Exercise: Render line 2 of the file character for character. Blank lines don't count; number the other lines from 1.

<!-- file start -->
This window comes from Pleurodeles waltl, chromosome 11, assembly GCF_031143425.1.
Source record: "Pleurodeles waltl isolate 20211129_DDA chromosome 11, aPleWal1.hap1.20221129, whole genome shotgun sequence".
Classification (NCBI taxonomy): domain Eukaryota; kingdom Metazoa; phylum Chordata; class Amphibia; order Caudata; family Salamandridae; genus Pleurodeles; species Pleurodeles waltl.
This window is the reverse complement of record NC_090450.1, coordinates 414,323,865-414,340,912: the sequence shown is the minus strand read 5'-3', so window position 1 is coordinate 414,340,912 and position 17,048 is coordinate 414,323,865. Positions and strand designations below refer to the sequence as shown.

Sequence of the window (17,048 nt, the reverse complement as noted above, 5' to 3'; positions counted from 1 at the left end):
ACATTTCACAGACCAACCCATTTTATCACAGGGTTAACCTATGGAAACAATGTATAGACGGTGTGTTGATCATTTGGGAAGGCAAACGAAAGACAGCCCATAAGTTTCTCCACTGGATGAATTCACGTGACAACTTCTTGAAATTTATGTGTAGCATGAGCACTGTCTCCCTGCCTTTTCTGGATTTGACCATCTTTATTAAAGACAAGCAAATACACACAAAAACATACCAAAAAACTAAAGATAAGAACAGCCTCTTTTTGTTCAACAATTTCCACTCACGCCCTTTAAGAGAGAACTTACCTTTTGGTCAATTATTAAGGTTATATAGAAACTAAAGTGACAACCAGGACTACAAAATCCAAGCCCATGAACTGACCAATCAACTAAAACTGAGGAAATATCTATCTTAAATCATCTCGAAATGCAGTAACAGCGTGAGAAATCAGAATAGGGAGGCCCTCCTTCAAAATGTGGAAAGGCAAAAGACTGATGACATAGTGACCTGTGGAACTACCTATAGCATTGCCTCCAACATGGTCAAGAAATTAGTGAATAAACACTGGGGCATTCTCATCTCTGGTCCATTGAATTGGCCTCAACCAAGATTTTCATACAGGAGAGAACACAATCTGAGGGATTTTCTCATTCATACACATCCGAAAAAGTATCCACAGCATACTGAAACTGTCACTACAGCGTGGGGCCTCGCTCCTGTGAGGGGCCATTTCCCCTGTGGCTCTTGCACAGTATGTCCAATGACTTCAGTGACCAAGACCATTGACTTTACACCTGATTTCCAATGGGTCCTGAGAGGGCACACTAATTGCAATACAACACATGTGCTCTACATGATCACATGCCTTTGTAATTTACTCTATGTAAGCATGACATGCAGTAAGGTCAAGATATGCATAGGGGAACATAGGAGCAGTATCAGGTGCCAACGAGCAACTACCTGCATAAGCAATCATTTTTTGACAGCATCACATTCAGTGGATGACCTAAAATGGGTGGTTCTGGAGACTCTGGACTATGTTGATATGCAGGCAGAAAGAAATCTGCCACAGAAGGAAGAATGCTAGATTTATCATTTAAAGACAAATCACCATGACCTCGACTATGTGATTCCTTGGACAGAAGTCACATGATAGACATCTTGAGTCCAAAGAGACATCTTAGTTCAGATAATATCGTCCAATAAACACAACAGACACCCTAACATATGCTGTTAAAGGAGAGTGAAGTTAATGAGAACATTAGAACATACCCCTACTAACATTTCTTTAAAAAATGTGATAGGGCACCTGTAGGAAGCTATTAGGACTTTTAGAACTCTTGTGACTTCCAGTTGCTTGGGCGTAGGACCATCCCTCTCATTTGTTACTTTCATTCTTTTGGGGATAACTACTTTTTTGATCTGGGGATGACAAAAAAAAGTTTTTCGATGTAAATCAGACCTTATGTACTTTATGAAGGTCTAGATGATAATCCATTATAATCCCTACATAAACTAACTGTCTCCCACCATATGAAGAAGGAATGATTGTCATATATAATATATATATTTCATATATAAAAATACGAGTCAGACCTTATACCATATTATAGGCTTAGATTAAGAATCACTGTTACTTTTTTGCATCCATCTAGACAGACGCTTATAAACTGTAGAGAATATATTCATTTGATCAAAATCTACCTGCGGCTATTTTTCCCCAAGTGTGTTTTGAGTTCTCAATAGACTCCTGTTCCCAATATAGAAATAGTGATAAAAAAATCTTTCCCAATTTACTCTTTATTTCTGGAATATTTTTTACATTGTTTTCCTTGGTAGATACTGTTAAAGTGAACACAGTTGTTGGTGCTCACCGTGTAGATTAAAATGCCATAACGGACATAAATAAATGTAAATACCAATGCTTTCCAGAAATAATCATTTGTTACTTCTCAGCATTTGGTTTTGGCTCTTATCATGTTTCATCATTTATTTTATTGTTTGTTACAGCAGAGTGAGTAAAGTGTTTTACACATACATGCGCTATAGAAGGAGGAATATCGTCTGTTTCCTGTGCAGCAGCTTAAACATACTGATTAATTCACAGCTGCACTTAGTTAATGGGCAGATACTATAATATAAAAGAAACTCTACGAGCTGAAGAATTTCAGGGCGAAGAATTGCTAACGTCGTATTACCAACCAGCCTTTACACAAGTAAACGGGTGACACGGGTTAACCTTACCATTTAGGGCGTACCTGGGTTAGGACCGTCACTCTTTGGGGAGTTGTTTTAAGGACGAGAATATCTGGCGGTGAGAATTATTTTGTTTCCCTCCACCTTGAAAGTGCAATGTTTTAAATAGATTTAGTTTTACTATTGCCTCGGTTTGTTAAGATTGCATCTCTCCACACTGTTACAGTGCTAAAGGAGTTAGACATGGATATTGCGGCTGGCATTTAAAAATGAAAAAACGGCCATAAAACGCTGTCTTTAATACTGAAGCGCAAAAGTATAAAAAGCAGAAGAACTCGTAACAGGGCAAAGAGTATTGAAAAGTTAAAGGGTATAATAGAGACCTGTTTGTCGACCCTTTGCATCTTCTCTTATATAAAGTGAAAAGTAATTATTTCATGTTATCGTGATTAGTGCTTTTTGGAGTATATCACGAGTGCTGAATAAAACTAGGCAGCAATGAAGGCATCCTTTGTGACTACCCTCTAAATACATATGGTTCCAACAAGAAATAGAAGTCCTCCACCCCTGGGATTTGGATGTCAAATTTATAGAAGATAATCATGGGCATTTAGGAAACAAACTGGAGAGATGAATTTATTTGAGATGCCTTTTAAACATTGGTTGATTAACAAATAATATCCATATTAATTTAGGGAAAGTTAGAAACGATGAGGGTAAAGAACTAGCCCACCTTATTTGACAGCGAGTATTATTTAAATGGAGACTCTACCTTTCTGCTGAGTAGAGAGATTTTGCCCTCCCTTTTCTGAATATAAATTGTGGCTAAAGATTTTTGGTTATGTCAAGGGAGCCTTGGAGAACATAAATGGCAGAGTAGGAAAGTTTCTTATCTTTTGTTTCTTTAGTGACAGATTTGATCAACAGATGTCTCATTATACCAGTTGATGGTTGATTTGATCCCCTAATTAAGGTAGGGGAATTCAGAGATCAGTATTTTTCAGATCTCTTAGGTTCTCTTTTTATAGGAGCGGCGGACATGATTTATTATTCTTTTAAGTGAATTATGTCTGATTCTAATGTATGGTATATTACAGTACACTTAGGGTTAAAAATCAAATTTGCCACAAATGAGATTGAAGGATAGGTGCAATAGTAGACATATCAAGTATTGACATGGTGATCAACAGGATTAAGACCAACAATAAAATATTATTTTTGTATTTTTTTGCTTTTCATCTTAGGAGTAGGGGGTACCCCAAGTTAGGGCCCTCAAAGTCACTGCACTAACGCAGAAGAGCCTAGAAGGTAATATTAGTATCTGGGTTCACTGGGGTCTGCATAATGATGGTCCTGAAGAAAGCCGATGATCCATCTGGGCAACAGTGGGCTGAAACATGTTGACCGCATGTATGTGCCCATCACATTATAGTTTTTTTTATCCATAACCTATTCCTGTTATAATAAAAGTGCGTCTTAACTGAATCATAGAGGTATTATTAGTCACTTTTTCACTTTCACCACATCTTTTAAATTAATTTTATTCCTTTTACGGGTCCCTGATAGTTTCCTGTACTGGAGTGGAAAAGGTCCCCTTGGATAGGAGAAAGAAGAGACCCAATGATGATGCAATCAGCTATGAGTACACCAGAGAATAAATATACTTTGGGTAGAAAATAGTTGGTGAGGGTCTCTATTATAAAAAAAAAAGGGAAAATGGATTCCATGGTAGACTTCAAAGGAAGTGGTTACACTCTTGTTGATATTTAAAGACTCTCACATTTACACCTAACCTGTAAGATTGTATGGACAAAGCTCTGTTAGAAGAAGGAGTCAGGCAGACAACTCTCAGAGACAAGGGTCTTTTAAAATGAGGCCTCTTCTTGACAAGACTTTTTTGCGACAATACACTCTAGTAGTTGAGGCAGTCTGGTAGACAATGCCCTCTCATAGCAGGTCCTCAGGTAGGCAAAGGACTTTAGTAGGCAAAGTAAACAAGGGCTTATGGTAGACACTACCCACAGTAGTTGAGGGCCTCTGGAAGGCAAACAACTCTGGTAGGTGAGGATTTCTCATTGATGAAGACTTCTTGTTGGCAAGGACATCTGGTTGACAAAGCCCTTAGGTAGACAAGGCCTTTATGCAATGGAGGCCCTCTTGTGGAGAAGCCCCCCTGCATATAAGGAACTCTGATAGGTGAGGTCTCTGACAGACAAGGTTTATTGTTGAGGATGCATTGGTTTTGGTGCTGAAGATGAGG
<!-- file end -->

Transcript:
Source record: "Pleurodeles waltl isolate 20211129_DDA chromosome 11, aPleWal1.hap1.20221129, whole genome shotgun sequence".